The PFAS chemicals are made up of a chain of linked carbon and fluorine atoms, which do not degrade in the environment.
PFAS chemicals are used in all sorts of products we purchase: Nonstick cookware, infection-resistant surgical gowns and drapes, cell phones, semi-conductors, commercial aircraft and low-emissions vehicles.
The chemicals are also used to make carpeting, clothing, furniture and food packaging resistant to stains, water and grease damage. Foods which contain a lot of grease — such as burgers, fries and cookies — are prime candidates for wrappers made with PFAS.
“Maybe that’s something that we all as consumers need to think about,” Birnbaum said. “Is it more important to have PFAS wrappings on our food to prevent grease soaking through? Or do we just accept that as something that we deal with?”
The PFAS chemicals in food wrappers and containers are part of the newer generation, made with 4- or 6-carbon chains to replace the rejected 8-chain PFOA and PFOS versions.
However, newer forms appear to have many of the dangerous health effects as the older versions, say experts, leaving consumers and the environment still at risk.
“So they went to the shorter chain carbons, and you study them, and they do just about the same thing,” Birnbaum said. “Why would we think that you can make a very minor change in a molecule you are manufacturing and the body wouldn’t react in the same way?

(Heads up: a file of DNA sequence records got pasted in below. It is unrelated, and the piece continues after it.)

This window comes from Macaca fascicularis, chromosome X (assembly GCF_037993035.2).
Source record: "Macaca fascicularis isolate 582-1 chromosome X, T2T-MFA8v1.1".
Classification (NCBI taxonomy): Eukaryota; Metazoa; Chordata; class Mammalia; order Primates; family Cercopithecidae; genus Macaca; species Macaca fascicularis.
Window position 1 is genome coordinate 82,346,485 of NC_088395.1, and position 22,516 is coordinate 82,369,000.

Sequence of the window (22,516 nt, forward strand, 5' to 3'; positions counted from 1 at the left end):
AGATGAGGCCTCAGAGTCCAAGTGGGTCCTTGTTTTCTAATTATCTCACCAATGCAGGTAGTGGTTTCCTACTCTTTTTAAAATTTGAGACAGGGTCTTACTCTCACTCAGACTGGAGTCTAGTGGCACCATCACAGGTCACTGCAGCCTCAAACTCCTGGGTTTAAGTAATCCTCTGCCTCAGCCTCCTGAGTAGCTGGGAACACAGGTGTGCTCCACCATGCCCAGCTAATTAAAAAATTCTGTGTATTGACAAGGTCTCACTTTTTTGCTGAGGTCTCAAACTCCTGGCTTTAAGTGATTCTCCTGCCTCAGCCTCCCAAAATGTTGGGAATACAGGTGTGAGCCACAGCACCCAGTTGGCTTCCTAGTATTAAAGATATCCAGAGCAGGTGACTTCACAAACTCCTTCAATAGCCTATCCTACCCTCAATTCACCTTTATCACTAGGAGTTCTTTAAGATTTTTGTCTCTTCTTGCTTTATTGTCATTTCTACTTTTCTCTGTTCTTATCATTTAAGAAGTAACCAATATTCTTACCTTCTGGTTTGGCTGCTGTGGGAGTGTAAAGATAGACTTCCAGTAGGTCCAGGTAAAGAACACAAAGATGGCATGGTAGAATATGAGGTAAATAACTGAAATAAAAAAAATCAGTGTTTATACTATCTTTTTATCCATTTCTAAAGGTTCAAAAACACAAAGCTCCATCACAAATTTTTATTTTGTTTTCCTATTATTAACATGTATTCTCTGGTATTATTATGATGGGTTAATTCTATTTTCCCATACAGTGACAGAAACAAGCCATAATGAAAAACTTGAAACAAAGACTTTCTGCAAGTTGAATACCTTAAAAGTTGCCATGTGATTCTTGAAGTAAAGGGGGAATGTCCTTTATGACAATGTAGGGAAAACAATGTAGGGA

“This is a whole pattern of what has been happening,” Birnbaum added. “Some people call it the ‘Wack-a-Mole’ problem, others call it the chemical conveyor belt. We don’t really require adequate safety testing before things are put on the market.”
It’s also hard to keep track of the substances in “the chemical Whack-a-Mole,” Trasande added.
“It’s not to say that there aren’t others down the pike that may have the same kind of problems,” he said. “Because we innovate our chemical structures and that may help get past the US Food and Drug Administration regulatory loophole and get usability for food contact.”
Health dangers of PFAS
There is extensive evidence of the harm PFAS substances can do to the body, as well as to the environment. Research over the last decade has found exposure to PFAS to be associated with liver damage, immune disorders, cancer and endocrine disruption — meaning they mimic or interfere with the body’s natural hormone processes.